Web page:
Suez traffic returns to normal after ship briefly stranded

CAIRO (Reuters) -Tugboats managed to move a large ship that had been stranded for several hours in the Suez Canal on Thursday, and sources said shipping traffic through one of the world's busiest waterways had returned to normal.

Two canal sources said traffic was back to normal by around 11 a.m. local time (0800 GMT), about six hours after the incident began and 3-1/2 hours after the vessel was tugged away.

Shipping agent Leth Agencies identified the ship as the 190-metre (623-foot) Xin Hai Tong 23, a bulk carrier.

"The Suez Canal Authority has successfully refloated M/V XIN HAI TONG 23 at 0740hrs (0440 GMT). The northbound convoy will enter at 0930hrs," it said in a tweet.

In a statement, canal authorities said they had been informed of an engine malfunction and deployed tugboats to successfully move the ship. The process was briefly delayed by the failure of the ship's winch, they added.

A canal source said it had not been "refloated" as the ship had not run aground.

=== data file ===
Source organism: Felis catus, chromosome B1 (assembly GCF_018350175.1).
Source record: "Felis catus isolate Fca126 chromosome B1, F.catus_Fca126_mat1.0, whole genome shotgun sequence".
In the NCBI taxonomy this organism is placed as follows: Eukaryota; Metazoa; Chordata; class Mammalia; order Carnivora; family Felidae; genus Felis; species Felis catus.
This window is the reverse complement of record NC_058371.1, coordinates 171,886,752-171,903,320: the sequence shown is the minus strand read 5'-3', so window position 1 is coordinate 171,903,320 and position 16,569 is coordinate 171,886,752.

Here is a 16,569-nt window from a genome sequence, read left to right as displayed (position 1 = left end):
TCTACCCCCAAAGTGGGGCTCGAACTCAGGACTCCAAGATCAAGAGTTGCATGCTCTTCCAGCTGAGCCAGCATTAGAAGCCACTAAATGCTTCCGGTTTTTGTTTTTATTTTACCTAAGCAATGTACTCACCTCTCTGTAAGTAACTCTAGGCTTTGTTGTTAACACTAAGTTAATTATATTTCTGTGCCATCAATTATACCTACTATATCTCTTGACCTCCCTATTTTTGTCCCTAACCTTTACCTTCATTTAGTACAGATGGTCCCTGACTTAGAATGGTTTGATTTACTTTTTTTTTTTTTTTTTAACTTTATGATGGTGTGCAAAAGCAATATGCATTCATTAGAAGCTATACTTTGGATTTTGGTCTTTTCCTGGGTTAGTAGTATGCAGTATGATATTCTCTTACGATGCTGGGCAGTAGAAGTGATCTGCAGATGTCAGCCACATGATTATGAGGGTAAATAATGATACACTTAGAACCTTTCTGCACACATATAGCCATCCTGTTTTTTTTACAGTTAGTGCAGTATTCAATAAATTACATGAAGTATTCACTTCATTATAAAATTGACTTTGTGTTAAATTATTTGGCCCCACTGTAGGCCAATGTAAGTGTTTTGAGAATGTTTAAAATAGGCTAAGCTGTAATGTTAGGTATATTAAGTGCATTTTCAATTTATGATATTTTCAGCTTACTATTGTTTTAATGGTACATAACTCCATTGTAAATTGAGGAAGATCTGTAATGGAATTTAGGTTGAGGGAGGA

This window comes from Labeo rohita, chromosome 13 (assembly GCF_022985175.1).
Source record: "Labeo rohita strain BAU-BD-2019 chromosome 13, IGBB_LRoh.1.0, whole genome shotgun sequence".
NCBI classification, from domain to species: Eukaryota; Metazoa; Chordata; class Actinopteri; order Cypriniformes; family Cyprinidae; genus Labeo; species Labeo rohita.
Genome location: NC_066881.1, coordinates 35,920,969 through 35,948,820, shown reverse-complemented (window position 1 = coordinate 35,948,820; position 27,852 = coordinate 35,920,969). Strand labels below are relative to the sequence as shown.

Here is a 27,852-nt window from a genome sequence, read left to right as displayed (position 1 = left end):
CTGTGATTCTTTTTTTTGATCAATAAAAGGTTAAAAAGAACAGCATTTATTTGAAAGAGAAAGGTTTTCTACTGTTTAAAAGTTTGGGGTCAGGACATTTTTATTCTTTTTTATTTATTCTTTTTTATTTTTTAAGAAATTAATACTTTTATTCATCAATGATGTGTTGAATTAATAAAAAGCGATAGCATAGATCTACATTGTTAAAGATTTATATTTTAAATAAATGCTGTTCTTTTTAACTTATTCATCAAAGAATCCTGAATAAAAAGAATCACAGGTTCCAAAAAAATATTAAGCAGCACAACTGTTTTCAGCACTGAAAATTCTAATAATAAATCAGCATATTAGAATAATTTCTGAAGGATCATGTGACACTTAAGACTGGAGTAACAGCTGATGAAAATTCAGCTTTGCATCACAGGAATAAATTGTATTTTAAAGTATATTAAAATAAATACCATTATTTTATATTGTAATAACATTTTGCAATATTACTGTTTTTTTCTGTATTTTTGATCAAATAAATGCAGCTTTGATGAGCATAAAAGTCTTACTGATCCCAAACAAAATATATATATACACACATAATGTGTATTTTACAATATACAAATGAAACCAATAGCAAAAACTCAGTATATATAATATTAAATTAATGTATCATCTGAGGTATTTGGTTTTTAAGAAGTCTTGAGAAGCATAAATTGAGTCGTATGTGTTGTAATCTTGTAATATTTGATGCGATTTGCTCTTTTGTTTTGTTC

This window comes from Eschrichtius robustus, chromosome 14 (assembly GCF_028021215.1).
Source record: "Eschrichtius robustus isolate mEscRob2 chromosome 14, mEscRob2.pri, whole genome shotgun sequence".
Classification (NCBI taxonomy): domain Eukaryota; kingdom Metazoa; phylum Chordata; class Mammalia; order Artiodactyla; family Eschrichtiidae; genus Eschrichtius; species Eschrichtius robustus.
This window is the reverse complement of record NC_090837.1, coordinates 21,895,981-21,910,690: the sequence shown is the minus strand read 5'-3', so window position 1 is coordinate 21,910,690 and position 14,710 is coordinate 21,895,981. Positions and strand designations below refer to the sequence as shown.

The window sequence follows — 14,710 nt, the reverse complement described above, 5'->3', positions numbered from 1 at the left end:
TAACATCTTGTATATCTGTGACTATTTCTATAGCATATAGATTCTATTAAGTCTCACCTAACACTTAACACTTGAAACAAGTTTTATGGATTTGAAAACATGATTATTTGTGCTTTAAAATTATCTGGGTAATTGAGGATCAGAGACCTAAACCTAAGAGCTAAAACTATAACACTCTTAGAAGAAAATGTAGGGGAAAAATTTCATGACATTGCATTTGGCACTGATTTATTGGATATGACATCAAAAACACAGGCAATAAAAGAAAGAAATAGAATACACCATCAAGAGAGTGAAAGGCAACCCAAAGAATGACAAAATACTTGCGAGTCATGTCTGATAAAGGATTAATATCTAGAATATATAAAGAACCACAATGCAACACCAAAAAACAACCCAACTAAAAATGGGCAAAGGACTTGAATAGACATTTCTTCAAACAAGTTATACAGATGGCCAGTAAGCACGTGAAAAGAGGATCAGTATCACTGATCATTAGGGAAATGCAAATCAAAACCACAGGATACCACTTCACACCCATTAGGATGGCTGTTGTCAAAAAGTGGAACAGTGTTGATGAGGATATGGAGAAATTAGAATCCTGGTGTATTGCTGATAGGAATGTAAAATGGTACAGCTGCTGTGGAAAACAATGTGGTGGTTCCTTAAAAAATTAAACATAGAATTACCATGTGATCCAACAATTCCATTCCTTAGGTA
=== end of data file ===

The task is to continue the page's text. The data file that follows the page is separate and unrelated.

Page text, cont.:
"Shipping activity on both directions would return to normal as soon as the towing process is finished, as a precautionary measure," the canal authorities said.

Leth had previously tweeted that the vessel had disrupted at least two convoys of ships.

Refinitiv Eikon shipping data had shown the ship, which sails under the Hong Kong flag, as "not under command" near the southern end of the canal. It was initially positioned at an angle with its stern abutting the canal's eastern side but later appeared to have been moved towards the center and pointed south. Three Egyptian tugboats were surrounding it.

The ship had originated from Dhuba port in Saudi Arabia. It is owned by Xiang B12 HK International Ship Lease and managed by Tosco Keymax International Ship Management.

Approximately 12% of the world's trade moves through the canal. During strong winds in 2021, a huge container ship, the Ever Given, became jammed across it, halting traffic in both directions for six days and disrupting global trade.

Last year, tug boats refloated an oil tanker that was briefly stranded in the canal after a technical fault with its rudder, while the breakdown of a container ship in the canal caused minor delays in March.

(Reporting by Hatem Maher and Ahmed Tolba in Cairo, Tala Ramadan in DubaiWriting by Nafisa EltahirEditing by Muralikumar Anantharaman, Christian Schmollinger, Lincoln Feast, Peter Graff and Frances Kerry)